When was the last time you really tasted your food? Not just trying to savor scraps as you shovel grub down your gullet, but truly experiencing your food?
The bright colors, the mouthwatering smell, the freshly harvested taste; eating should be a celebrated task, not just one of survival. Observing how food looks, feels and tastes going into your body is a simple yet often overlooked practice known as “mindful eating,” and it can change the way you eat. This isn’t some crazy diet or new fad, but rather a way to become present in the moment to truly appreciate the pleasure of eating.
For those new to this concept, mindfulness is defined as the mental state achieved by “focusing one's awareness on the present moment, while calmly acknowledging and accepting one's feelings, thoughts, and bodily sensations” without judgment. When you take a second to become present, you may suddenly notice colors, sounds, sights and smells you might have otherwise overlooked. The same goes for nutrition. Noticing what foods your body is begging for and drawing awareness to what you are putting into your body is the key to mindful eating. Quality over quantity is the motto when practicing this process.
While it may sound time consuming, munching mindfully is completely reliant on your ability to become present. The quicker you are able to drop into the current moment, the faster you can start fully enjoying your meal.
Here are a few ways you can start eating with intention.
Listen to your body
If you listen, you may find that your body is always telling you what it wants. While choosing candy over carrots or ice cream over kale is gratifying in the short term, respecting your body’s dietary wishes will work wonders in the long run. When hunger creeps in, stop and identify what exactly your body is asking for. Are you searching for filler food like bread or are you on a crazed sugar hunt? This is your body desperately asking you to feed it and feed it fast, but that doesn’t mean it actually wants fats and sugars. Instead of succumbing to your cravings, try giving your body exactly what it needs. Hankering for sugar? Your body needs an energy boost. Try fruit and a protein-packed snack like cottage cheese for yogurt. Longing for something salty? This may be a hint that you are low in electrolytes or dehydrated. Try grabbing vitamin B-rich foods like nuts, seeds, whole grains, fruit and vegetables. Learn more about what cravings mean.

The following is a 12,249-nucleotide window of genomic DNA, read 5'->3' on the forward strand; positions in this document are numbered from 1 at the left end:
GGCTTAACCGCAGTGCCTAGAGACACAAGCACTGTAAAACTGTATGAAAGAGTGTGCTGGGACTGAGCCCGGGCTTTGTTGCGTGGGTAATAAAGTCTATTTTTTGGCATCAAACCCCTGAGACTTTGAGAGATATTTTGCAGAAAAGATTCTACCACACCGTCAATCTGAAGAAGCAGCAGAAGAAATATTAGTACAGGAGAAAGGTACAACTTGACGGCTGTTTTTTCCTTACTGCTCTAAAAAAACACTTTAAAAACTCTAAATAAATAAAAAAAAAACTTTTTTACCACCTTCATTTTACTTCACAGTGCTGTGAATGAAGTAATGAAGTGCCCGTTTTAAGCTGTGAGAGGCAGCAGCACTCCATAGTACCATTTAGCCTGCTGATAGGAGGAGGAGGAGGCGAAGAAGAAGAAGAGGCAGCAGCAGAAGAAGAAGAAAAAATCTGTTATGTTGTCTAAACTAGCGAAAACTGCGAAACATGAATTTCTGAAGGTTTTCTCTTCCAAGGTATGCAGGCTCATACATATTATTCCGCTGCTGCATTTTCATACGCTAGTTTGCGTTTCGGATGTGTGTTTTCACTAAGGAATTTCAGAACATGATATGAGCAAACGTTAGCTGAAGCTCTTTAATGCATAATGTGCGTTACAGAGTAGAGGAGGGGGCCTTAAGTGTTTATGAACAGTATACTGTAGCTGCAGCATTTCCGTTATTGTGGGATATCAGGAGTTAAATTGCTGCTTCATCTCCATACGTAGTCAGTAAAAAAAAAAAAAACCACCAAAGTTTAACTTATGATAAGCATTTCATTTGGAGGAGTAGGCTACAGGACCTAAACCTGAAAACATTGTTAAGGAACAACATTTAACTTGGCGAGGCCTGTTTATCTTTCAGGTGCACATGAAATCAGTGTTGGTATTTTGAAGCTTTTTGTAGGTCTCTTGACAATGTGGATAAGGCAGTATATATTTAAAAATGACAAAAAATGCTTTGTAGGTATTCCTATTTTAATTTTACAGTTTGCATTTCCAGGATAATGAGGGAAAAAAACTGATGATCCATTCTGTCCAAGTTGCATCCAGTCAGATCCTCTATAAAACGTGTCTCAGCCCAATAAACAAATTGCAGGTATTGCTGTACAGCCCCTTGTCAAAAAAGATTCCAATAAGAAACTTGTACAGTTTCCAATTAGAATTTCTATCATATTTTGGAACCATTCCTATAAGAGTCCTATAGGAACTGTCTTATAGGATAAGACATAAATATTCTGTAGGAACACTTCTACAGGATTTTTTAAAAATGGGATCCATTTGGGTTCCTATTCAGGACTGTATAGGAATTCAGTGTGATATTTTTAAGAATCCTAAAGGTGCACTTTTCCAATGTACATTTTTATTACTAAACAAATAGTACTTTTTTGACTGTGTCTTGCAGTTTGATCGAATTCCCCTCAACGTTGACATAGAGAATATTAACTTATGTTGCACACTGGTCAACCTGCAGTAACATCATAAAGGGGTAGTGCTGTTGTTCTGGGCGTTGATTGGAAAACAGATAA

Once you’ve made your food choice, next is to turn your attention inward by removing all distractions. Studies show that you eat more when distracted, and when you give your plate your full attention, you may actually eat less. So take your time to set a place to eat and focus your attention solely on the food in front of you. Turn off the television, put down the phone and commit to savoring your meal.
Turn on your senses
You may be surprised by how much more you experience by removing external stimuli. Without the hindrance of outside influence, you’re able to see, smell, touch and taste your food in a whole new way. Before picking up your utensils, look at your food. Admire the many colors, cuts and designs. Next, smell it and notice if you can identify each ingredient on your plate. Take a small bite and let it rest on your tongue for a few seconds. Allow yourself to feel the texture and taste of each bite that follows.
Slow down the pace
Slow and steady really does win the race when it comes to mindfulness. Rushing the process will only add to your inner chaos and take away from the quality of your meal experience. After observing your food, it’s time to feel it. Take small bites and chew each piece for at least 20 seconds, gently pushing your food from side to side and letting it sit on your tongue longer than usual. Notice the taste. Don’t judge the taste, just observe whether it appears more or less potent, juicy or savory than usual. Swallow and feel the food travel down your throat and into your stomach. Sit for a few seconds as you let your body receive and begin to digest the bite. Repeat these steps throughout your dining process. Take your time, and this should feel like a much-appreciated break in your day.
Mindful munching may not seem feasible in moments of extreme hunger or while on a tight schedule, but if you try to practice this process before at least one meal a day, you’ll find yourself consuming less and feeling more properly nourished. Eating was meant to be enjoyed whenever possible, and maintaining awareness of the task at hand will help alleviate stresses and bring an added calm and peace to your day (and your body).
Born and raised by the beach in Southern California, Valeri Spiwak lives and breathes West Coast culture and its surrounding artistic charm. Valeri, with a Bachelors Degree in Journalism and a Minor in French, continuously seeks to explore the beautiful and obscure, and shares her adventures through captivating wordplay, clever writing and skillful copy.